Engineering extrinsic disorder to control protein activity in living cells

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Science  16 Dec 2016:
Vol. 354, Issue 6318, pp. 1441-1444
DOI: 10.1126/science.aah3404

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Engineering control of cellular proteins

The ability to switch proteins between active and inactive conformations can give insight into their function. Dagliyan et al. present a method to insert domains that control protein activity. They computationally identified protein loops that are coupled to the active site. Sensory domains inserted into these loops could modulate protein activity when their conformation was changed by light or ligand binding. The authors engineered domains into three different classes of proteins involved in cell signaling and found that switching the proteins between active and inactive states could control the shape and movement of living cells.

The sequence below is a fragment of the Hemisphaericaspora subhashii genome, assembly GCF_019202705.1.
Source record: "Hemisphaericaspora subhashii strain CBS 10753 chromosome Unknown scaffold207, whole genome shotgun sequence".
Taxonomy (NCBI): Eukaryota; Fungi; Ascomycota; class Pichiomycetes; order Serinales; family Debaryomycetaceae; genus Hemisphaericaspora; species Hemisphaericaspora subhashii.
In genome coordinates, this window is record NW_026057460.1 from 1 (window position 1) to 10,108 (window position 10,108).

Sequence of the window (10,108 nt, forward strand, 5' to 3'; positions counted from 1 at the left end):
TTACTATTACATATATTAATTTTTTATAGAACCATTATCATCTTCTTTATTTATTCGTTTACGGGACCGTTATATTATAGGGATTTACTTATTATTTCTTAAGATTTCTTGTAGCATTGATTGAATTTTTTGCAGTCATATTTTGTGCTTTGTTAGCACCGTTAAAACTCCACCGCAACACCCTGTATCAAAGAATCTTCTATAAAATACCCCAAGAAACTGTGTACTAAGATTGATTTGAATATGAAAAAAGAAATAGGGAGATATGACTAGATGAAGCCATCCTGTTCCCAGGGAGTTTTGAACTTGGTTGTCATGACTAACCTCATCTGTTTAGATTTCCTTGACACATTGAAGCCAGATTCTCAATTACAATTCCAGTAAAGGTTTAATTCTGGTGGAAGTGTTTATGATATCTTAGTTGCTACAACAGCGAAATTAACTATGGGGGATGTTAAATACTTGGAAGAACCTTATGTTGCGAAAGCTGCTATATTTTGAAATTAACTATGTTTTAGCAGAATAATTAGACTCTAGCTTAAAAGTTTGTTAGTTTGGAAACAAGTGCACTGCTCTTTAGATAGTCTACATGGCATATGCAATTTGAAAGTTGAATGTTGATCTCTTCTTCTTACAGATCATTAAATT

Science, this issue p. 1441


Optogenetic and chemogenetic control of proteins has revealed otherwise inaccessible facets of signaling dynamics. Here, we use light- or ligand-sensitive domains to modulate the structural disorder of diverse proteins, thereby generating robust allosteric switches. Sensory domains were inserted into nonconserved, surface-exposed loops that were tight and identified computationally as allosterically coupled to active sites. Allosteric switches introduced into motility signaling proteins (kinases, guanosine triphosphatases, and guanine exchange factors) controlled conversion between conformations closely resembling natural active and inactive states, as well as modulated the morphodynamics of living cells. Our results illustrate a broadly applicable approach to design physiological protein switches.

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